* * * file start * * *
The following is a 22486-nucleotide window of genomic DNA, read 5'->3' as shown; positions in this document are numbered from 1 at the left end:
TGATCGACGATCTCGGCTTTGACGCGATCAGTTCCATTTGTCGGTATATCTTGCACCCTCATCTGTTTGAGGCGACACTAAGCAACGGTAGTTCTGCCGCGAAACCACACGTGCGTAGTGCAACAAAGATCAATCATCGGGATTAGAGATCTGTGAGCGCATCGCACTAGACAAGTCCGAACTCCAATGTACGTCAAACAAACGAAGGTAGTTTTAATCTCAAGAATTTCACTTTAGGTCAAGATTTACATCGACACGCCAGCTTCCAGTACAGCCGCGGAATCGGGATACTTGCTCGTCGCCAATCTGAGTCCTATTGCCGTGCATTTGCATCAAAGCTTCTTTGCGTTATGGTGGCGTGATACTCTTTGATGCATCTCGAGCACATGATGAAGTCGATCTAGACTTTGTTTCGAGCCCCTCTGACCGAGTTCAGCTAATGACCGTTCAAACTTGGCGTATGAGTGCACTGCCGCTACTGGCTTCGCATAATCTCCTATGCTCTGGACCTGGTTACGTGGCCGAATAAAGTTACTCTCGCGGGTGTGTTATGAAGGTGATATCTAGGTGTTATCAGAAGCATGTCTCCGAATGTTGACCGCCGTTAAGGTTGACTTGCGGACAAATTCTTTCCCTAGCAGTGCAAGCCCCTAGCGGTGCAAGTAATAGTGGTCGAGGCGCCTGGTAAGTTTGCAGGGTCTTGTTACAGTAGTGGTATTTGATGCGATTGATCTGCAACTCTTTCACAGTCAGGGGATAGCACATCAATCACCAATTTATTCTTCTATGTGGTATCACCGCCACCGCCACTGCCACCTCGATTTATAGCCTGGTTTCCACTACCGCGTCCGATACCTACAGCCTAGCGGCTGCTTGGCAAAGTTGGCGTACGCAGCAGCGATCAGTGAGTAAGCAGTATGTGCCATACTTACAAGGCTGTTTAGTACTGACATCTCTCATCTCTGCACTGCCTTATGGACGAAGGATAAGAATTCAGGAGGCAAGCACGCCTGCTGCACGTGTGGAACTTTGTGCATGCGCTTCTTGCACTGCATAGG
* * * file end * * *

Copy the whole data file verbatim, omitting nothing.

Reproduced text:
The following is a 22486-nucleotide window of genomic DNA, read 5'->3' as shown; positions in this document are numbered from 1 at the left end:
TGATCGACGATCTCGGCTTTGACGCGATCAGTTCCATTTGTCGGTATATCTTGCACCCTCATCTGTTTGAGGCGACACTAAGCAACGGTAGTTCTGCCGCGAAACCACACGTGCGTAGTGCAACAAAGATCAATCATCGGGATTAGAGATCTGTGAGCGCATCGCACTAGACAAGTCCGAACTCCAATGTACGTCAAACAAACGAAGGTAGTTTTAATCTCAAGAATTTCACTTTAGGTCAAGATTTACATCGACACGCCAGCTTCCAGTACAGCCGCGGAATCGGGATACTTGCTCGTCGCCAATCTGAGTCCTATTGCCGTGCATTTGCATCAAAGCTTCTTTGCGTTATGGTGGCGTGATACTCTTTGATGCATCTCGAGCACATGATGAAGTCGATCTAGACTTTGTTTCGAGCCCCTCTGACCGAGTTCAGCTAATGACCGTTCAAACTTGGCGTATGAGTGCACTGCCGCTACTGGCTTCGCATAATCTCCTATGCTCTGGACCTGGTTACGTGGCCGAATAAAGTTACTCTCGCGGGTGTGTTATGAAGGTGATATCTAGGTGTTATCAGAAGCATGTCTCCGAATGTTGACCGCCGTTAAGGTTGACTTGCGGACAAATTCTTTCCCTAGCAGTGCAAGCCCCTAGCGGTGCAAGTAATAGTGGTCGAGGCGCCTGGTAAGTTTGCAGGGTCTTGTTACAGTAGTGGTATTTGATGCGATTGATCTGCAACTCTTTCACAGTCAGGGGATAGCACATCAATCACCAATTTATTCTTCTATGTGGTATCACCGCCACCGCCACTGCCACCTCGATTTATAGCCTGGTTTCCACTACCGCGTCCGATACCTACAGCCTAGCGGCTGCTTGGCAAAGTTGGCGTACGCAGCAGCGATCAGTGAGTAAGCAGTATGTGCCATACTTACAAGGCTGTTTAGTACTGACATCTCTCATCTCTGCACTGCCTTATGGACGAAGGATAAGAATTCAGGAGGCAAGCACGCCTGCTGCACGTGTGGAACTTTGTGCATGCGCTTCTTGCACTGCATAGG